Perfect Economy, Economic Man, Supply and Demand

Perfect Economy

A Perfect economy is an economy that is characterized by several unique conditions. For instance, in a perfect economy, there is perfect rationality of consumers, most of the agents in the economy are price takers, and there are transitive and stable preferences. The economy has perfect information that is simultaneously made available to all the agents (Keen 2). There is also certainty and severability of production. The economy has no distortions, direct transaction costs, economies of scale, and no crime or war. This kind of economy does not exist in reality. However, it plays a major role in analyzing markets. It helps measure the level of perfection or imperfections of the other economies (Clifton 152). It is an extreme case that does not exist in the real world.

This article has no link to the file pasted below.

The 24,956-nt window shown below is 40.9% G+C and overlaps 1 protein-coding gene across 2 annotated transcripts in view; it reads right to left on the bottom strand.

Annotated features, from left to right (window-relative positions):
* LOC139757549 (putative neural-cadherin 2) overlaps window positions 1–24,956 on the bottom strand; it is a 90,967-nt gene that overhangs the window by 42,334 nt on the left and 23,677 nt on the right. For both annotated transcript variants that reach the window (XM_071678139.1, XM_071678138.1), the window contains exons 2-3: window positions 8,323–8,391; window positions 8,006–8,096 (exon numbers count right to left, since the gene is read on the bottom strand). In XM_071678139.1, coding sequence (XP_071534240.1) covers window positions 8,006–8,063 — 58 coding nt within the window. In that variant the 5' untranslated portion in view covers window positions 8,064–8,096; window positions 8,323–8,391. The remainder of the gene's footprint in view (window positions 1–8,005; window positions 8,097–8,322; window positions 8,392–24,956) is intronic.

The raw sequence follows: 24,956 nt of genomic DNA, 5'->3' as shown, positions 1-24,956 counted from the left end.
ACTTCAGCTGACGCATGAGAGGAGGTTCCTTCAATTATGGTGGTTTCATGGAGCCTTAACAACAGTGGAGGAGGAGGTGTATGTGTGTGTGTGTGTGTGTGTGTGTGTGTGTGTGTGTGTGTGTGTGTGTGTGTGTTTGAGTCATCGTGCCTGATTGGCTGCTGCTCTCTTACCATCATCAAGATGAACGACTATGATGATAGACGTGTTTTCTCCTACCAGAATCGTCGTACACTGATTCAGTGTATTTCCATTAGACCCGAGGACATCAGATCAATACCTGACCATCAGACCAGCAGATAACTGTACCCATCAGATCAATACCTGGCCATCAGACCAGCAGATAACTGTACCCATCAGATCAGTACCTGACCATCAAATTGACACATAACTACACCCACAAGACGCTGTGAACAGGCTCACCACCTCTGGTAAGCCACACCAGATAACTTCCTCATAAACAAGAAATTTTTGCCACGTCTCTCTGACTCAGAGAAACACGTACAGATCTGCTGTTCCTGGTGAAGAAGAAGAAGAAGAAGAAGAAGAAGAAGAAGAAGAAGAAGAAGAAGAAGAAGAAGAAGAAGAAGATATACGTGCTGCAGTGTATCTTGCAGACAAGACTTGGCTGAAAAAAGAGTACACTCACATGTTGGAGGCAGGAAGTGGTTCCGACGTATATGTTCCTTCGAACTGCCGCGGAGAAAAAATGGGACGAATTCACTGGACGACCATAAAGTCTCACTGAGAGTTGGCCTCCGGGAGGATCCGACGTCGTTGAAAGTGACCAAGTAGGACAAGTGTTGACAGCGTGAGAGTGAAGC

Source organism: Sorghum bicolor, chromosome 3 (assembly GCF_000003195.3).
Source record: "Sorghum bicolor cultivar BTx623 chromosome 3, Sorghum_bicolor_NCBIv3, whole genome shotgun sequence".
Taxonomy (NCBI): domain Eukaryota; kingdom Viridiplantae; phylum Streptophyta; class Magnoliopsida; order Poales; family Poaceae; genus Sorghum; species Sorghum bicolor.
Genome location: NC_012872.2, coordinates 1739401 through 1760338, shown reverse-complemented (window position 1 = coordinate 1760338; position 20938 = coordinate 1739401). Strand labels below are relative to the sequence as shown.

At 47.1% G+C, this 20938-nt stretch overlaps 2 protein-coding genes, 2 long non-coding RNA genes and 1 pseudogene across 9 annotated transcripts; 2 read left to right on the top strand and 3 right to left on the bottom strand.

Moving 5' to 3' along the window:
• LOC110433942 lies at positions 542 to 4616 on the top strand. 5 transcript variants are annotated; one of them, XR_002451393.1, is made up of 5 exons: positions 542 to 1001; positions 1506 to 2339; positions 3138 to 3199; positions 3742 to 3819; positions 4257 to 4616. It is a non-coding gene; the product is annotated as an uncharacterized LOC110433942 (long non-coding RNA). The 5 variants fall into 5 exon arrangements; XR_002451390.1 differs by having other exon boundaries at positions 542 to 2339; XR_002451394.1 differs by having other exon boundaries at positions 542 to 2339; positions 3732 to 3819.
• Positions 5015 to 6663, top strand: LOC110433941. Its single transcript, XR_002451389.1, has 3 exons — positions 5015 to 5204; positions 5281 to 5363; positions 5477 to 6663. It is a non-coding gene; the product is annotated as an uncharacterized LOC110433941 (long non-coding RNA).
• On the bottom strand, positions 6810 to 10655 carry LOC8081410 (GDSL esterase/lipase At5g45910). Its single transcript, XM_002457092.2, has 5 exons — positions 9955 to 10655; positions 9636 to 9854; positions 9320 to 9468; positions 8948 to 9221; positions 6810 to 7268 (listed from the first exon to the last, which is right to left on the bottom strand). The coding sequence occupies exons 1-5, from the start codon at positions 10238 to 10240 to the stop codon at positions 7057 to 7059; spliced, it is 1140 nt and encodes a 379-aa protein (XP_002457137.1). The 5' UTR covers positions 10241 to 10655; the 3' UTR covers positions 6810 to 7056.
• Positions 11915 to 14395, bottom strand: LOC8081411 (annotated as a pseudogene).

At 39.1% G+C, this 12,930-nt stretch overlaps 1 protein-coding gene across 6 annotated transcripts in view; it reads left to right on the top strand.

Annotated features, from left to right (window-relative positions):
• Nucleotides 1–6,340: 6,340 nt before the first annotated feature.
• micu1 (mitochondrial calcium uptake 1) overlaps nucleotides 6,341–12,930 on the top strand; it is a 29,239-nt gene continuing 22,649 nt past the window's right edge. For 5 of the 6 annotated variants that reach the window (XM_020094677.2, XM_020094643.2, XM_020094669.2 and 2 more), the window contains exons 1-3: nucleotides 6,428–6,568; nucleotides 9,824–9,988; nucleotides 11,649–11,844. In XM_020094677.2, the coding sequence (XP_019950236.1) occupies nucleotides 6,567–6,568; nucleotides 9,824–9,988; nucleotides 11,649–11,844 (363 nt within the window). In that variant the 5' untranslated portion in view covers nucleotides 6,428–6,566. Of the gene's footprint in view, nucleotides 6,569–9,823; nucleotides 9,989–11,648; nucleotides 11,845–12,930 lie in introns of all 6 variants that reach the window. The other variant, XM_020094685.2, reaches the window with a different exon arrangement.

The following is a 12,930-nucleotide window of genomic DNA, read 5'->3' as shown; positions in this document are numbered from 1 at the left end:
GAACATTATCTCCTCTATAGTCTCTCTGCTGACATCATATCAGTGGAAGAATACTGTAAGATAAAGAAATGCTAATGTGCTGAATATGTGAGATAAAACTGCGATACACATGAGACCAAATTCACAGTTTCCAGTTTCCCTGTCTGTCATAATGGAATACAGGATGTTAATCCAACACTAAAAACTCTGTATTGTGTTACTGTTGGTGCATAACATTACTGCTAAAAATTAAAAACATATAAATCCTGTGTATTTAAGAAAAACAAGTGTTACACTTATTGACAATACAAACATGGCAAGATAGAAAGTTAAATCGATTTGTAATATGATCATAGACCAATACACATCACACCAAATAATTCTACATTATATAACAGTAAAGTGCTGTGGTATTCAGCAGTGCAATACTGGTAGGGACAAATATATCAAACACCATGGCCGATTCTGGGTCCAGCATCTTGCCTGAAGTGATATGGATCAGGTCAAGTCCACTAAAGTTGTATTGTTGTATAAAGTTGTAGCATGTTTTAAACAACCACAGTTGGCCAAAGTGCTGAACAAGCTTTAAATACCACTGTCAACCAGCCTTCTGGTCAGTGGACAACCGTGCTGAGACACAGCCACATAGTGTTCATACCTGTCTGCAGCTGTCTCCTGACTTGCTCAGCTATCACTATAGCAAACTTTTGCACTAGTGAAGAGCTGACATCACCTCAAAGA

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Imperfect competition

This is a kind of a market where the rules are a bit easy. The rules of perfect competition are not rigid in this kind of market. In perfect competition, there are no single suppliers who can take part in price setting (Frank 7). There are barriers to entry, the number of buyers and sellers are many among other restrictions. These rules are absent in the case of imperfect competition (McNulty 195). According to Roberts (839), the forms of imperfectly competitive markets are several. The main five areas listed below

  1. Monopoly.
  2. Oligopoly.
  3. Monopolistic competition.
  4. Monopsony.
  5. oligopsony.

The suppliers have a say in the setting of prices of the commodity offered in the market.

Role of government in imperfect markets